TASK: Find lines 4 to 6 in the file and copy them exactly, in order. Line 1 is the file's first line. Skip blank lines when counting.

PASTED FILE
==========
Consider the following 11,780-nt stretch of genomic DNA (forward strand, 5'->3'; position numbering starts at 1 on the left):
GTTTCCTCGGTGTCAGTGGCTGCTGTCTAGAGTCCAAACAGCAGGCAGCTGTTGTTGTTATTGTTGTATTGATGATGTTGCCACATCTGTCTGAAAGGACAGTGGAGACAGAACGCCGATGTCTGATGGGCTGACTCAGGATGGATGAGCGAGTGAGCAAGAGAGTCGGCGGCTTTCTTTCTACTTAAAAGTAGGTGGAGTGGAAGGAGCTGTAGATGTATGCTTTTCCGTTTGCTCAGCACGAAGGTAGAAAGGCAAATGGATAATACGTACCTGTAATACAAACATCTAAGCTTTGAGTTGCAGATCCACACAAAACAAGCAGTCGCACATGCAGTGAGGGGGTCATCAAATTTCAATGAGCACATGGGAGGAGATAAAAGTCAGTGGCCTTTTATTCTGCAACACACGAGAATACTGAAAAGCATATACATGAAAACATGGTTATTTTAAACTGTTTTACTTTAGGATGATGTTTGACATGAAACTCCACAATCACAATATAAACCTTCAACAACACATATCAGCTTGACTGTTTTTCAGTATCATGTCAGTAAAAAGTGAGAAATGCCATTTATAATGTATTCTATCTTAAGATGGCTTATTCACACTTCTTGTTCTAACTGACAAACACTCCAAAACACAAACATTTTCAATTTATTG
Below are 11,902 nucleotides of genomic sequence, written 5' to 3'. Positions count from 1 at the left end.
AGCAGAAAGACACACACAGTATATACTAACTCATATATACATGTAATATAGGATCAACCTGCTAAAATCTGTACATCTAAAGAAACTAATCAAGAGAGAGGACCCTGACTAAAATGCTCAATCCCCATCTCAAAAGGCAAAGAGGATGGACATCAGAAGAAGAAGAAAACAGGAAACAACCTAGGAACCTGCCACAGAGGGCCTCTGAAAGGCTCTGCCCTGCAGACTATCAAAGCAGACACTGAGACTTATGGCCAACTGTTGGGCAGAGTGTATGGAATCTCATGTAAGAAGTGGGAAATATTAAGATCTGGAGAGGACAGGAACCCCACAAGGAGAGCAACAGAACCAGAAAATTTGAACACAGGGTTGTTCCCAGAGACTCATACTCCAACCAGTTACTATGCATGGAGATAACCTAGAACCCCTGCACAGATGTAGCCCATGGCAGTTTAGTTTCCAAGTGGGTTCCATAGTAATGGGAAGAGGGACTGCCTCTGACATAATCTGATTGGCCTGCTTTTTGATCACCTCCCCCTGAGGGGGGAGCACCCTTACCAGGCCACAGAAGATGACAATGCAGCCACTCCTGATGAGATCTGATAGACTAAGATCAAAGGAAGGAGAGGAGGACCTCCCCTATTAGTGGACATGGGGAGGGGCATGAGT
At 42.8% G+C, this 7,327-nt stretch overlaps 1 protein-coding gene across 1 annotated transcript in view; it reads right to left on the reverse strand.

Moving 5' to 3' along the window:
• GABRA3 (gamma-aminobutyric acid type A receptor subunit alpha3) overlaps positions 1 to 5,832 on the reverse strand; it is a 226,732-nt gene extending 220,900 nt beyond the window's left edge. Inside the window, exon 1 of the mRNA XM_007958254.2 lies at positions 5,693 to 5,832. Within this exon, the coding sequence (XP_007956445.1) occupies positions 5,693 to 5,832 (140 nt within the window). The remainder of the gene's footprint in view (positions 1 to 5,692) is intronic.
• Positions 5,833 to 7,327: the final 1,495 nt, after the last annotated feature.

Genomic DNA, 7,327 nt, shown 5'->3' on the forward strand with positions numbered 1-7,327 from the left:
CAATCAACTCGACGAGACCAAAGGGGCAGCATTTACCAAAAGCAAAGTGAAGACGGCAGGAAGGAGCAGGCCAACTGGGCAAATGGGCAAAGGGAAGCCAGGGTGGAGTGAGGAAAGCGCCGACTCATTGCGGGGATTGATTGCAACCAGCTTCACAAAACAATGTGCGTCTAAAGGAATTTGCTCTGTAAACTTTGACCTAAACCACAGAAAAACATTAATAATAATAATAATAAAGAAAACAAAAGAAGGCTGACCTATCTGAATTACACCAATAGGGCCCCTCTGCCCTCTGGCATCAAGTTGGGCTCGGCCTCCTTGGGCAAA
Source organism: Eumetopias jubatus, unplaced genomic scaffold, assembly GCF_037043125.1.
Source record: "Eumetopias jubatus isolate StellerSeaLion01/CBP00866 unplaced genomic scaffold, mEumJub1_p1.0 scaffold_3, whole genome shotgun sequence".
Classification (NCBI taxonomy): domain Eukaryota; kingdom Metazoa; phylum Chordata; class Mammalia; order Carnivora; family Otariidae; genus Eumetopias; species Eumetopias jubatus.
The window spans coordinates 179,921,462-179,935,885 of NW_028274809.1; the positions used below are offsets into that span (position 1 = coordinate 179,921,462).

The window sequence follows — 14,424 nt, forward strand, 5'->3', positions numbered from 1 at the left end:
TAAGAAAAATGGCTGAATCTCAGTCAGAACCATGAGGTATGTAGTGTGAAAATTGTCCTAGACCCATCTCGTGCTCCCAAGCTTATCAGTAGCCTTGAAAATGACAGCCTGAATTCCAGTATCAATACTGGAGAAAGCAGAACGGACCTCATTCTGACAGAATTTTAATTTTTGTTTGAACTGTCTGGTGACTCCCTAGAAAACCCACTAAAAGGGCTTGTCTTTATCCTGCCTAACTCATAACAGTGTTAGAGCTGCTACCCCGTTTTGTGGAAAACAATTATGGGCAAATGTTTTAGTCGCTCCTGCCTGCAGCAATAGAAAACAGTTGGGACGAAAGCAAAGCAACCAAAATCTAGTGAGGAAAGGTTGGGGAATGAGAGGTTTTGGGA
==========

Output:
AGCAGAAAGACACACACAGTATATACTAACTCATATATACATGTAATATAGGATCAACCTGCTAAAATCTGTACATCTAAAGAAACTAATCAAGAGAGAGGACCCTGACTAAAATGCTCAATCCCCATCTCAAAAGGCAAAGAGGATGGACATCAGAAGAAGAAGAAAACAGGAAACAACCTAGGAACCTGCCACAGAGGGCCTCTGAAAGGCTCTGCCCTGCAGACTATCAAAGCAGACACTGAGACTTATGGCCAACTGTTGGGCAGAGTGTATGGAATCTCATGTAAGAAGTGGGAAATATTAAGATCTGGAGAGGACAGGAACCCCACAAGGAGAGCAACAGAACCAGAAAATTTGAACACAGGGTTGTTCCCAGAGACTCATACTCCAACCAGTTACTATGCATGGAGATAACCTAGAACCCCTGCACAGATGTAGCCCATGGCAGTTTAGTTTCCAAGTGGGTTCCATAGTAATGGGAAGAGGGACTGCCTCTGACATAATCTGATTGGCCTGCTTTTTGATCACCTCCCCCTGAGGGGGGAGCACCCTTACCAGGCCACAGAAGATGACAATGCAGCCACTCCTGATGAGATCTGATAGACTAAGATCAAAGGAAGGAGAGGAGGACCTCCCCTATTAGTGGACATGGGGAGGGGCATGAGT
At 42.8% G+C, this 7,327-nt stretch overlaps 1 protein-coding gene across 1 annotated transcript in view; it reads right to left on the reverse strand.

Moving 5' to 3' along the window: